Nevinson first visited New York in 1919 at the invitation of Frederick Keppel & Co, a gallery and print publisher, where his prints of urban scenes and the First World War (1914-18) were exhibited to considerable acclaim. He was immediately impressed by the city's architecture, declaring to one New York journalist that the city was 'built for me'. During the course of his month long stay he made numerous sketches of the city, some of which were later made up into paintings and prints.
New York - an Abstraction was painted in London after Nevinson's return from New York in 1919 and before his next visit in October 1920 for a second exhibition at Frederick Keppel & Co. The poor reception of this exhibition may have accelerated Nevinson's disaffection with the city. His growing embitterment is perhaps reflected by the change of title. Originally exhibited in 1920 at the Bourgeois Galleries, New York, as New York - an Abstraction, it was retitled The Soul of the Soulless City in the Faculty of Arts Exhibition, Grosvenor House, London, in 1925 probably at Nevinson's instigation. The new title may have been a reference to Karl Marx's comment that religion was the 'heart of a heartless world'.
The painting depicts an imaginary section of the elevated railway running through Manhattan. The image described by one American critic as 'hard, metallic, unhuman' (quoted in David Cohen 'The Rising City Urban Themes in the Art and Writings of C.R.W.Nevinson', C.R.W.Nevinson The Twentieth Century, p.49), betrays an allegiance to Cubism and Futurism. The narrow chromatic range of mainly brown and grey and the complex facetting of the skyscrapers are closely related to Cubism. While the central motif of a railway line receding dramatically into a cluster of tower blocks epitomises a futurist interest in speed, technology and above all modernity.
Though Nevinson repeatedly claimed to have been the first artist to depict the modern beauty of New York's architecture, in fact several artists including the painters Joseph Stella, Edward Hopper and the photographers Alvin Langdon Coburn and Paul Strand had taken it as their subject matter before 1919. The parallels between Coburn's mirror-photographs of New York and Vorticism were so apparent that in 1917 Ezra Pound, the poet, critic and founder member of the Vorticist group, dubbed them 'vortographs'. Among Nevinson's British contemporaries, Alfred Wolmark also painted New York scenes.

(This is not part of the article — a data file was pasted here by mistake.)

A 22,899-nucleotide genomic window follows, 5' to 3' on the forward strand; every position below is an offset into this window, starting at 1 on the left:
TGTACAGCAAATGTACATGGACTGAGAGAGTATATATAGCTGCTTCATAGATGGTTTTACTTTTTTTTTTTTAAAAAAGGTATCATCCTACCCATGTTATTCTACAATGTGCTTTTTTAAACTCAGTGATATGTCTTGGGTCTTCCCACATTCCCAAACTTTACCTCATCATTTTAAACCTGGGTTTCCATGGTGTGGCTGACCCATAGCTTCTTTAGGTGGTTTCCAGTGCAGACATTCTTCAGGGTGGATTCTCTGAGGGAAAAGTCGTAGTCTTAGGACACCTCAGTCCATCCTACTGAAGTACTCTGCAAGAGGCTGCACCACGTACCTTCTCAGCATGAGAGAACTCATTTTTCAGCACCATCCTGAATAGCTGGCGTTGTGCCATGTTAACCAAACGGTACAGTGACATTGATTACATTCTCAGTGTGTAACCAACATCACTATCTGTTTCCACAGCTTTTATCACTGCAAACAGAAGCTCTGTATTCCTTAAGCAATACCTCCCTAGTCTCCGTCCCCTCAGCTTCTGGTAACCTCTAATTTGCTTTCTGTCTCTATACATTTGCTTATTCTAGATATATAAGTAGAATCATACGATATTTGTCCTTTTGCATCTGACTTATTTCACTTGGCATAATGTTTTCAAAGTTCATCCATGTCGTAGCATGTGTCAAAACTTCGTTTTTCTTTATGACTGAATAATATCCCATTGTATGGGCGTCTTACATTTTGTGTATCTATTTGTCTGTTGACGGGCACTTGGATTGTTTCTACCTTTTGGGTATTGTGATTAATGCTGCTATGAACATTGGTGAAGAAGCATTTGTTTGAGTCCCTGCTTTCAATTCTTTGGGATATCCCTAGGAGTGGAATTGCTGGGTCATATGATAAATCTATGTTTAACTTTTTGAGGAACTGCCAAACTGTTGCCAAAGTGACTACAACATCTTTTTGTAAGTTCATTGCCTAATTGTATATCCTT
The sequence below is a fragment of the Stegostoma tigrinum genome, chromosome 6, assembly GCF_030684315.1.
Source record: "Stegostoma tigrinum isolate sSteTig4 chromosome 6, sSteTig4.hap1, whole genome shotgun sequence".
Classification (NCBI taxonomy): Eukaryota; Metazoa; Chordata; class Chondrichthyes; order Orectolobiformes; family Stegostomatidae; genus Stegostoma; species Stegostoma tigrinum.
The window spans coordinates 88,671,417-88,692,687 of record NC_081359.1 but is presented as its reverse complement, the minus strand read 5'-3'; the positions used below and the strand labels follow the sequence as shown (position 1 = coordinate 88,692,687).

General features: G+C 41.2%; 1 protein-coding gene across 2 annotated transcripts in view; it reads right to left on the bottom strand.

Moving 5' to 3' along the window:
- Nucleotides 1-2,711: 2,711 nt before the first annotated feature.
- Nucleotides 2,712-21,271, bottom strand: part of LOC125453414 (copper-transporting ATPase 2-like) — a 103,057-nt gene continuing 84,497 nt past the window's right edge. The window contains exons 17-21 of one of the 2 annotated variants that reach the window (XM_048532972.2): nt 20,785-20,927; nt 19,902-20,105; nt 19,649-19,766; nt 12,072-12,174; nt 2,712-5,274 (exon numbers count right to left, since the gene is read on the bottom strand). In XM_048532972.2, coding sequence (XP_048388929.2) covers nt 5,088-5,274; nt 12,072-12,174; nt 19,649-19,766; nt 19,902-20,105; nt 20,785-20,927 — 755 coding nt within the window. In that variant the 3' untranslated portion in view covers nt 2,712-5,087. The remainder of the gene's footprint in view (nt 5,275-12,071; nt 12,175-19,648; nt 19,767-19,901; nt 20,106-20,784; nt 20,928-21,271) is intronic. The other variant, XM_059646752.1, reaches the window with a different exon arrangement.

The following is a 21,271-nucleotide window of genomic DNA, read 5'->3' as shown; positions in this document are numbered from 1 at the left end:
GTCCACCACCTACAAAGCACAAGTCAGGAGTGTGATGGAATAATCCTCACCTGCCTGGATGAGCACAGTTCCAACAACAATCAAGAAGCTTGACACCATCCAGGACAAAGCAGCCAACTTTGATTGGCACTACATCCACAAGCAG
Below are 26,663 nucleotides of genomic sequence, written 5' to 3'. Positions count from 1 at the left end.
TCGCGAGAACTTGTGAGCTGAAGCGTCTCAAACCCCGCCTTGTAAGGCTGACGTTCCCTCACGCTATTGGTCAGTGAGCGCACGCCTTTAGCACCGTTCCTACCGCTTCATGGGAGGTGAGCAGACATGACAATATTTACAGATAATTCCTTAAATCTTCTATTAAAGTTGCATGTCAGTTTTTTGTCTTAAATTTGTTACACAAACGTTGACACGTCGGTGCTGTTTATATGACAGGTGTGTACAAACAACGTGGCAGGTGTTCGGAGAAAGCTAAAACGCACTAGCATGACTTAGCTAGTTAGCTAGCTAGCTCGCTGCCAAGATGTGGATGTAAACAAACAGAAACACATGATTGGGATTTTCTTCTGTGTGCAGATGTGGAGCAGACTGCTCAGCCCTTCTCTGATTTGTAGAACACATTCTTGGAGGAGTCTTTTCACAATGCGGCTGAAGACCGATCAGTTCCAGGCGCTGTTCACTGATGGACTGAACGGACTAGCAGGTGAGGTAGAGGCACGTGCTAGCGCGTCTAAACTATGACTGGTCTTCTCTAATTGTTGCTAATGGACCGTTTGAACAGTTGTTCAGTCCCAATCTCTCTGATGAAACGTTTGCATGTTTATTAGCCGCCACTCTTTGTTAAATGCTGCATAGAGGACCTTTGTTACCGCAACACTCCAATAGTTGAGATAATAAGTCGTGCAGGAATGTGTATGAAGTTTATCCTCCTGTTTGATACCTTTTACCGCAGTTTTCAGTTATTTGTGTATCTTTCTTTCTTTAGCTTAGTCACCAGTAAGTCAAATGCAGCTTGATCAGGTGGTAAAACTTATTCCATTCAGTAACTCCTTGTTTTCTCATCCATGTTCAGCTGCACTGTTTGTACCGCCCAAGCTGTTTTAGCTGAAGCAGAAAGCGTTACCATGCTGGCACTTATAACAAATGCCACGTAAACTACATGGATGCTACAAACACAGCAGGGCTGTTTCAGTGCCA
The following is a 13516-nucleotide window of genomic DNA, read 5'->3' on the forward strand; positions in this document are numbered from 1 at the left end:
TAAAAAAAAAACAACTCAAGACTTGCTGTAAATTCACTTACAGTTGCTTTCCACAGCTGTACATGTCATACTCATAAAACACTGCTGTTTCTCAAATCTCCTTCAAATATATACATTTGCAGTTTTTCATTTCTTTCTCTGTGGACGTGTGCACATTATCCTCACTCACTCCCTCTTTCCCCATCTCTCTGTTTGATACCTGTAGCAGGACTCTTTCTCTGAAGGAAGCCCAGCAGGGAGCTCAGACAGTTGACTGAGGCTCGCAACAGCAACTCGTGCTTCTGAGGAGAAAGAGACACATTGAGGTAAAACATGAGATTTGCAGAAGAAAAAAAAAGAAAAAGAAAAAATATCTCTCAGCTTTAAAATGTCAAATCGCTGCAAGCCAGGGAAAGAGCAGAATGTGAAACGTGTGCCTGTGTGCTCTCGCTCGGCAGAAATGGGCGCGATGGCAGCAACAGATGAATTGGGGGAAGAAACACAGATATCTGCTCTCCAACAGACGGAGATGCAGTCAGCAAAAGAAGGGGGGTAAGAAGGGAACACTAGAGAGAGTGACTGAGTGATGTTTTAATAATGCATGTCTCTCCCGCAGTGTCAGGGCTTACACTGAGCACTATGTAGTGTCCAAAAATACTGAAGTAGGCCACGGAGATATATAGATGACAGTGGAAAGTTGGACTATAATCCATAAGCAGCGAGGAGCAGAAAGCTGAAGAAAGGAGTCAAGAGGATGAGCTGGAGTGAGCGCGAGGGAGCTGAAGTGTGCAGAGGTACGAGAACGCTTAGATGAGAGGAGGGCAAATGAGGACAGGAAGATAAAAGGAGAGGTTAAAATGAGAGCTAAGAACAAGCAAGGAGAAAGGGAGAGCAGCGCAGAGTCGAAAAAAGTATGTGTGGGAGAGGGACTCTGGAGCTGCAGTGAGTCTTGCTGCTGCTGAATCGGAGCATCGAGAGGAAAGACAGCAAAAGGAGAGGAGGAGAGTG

The modern city had been a staple subject matter for British avant-garde artists before the First World War, but in the aftermath of that conflict the taste for modernity waned. This shift in attitudes was manifested in the visual arts by a 'return to order', that is to say a revival of the classical style and a renewed interest in the countryside and nature as subject matter. Nevinson's work during the 1920s reflected this change. Where the pre-war paintings had been characterised by the angular and dramatic style associated with the machine aesthetic of Futurism, increasingly his postwar works were rendered in a naturalist style. In tandem with this stylistic development, a growing number of Nevinson's paintings were landscapes. When appropriate, however, futurist motifs and subjects were revived, as in The Twentieth Century, 1932-35, his large scale critique of Nazism, Fascism and war.
C.R.W.Nevinson The Twentieth Century, exhibition catalogue, The Imperial War Museum, London 1999, reproduced as 'Soul of the Soulless City' p.143, pl.85 (colour)
C.R.W. Nevinson: Retrospective Exhibition of Paintings, Drawings and Prints 1889-1946, exhibition catalogue, Kettle's Yard, Cambridge 1988
Jeremy Lewison 'English Painting and the Metropolis in the Twenties', Jean Clair (ed.), The 1920s: Age of the Metropolis, exhibition catalogue, The Montreal Museum of Fine Arts, Montreal 1991, pp.417-31
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For MixTate number 12, Minor Victories’ Justin Lockey approaches ‘The Soul of the Soulless City’ with dread and wonder
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